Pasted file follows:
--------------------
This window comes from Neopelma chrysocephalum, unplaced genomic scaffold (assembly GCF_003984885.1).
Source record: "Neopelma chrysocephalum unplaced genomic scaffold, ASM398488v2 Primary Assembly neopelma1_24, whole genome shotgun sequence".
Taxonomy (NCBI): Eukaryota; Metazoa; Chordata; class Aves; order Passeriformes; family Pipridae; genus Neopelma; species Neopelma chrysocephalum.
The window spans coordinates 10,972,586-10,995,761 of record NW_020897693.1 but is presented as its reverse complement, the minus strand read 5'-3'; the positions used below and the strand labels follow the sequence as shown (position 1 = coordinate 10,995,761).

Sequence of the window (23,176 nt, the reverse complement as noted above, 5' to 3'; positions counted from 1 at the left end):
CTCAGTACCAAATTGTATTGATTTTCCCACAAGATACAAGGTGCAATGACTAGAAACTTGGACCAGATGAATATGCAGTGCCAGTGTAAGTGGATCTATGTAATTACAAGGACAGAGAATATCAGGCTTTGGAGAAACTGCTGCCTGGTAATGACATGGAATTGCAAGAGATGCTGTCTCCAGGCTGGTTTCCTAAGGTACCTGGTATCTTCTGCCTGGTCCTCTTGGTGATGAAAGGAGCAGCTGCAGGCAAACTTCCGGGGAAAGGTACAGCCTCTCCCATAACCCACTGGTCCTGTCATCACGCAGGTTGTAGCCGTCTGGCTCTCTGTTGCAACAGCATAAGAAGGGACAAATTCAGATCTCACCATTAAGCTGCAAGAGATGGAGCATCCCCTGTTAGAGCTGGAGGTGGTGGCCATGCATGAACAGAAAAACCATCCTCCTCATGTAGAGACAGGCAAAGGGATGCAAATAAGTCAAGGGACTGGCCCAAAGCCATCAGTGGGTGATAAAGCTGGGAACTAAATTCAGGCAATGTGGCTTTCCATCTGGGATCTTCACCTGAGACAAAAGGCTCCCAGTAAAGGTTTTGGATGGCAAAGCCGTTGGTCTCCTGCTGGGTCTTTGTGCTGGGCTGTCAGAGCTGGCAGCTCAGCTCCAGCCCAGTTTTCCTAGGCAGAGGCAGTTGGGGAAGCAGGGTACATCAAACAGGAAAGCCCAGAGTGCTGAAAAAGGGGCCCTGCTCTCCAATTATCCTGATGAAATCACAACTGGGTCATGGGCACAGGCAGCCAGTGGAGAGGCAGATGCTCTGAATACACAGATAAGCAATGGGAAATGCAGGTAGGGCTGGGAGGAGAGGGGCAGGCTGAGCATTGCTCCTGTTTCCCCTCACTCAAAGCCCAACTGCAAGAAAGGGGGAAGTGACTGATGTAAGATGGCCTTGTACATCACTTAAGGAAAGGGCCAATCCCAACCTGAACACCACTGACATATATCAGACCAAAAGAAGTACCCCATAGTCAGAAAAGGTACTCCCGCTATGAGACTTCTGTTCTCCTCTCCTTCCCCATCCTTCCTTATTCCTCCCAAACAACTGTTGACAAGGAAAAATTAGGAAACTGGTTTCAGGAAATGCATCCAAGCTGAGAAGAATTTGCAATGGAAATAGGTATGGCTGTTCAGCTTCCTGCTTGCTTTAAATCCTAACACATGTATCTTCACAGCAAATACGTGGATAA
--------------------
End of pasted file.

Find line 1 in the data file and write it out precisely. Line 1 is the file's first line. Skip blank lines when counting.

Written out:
This window comes from Neopelma chrysocephalum, unplaced genomic scaffold (assembly GCF_003984885.1).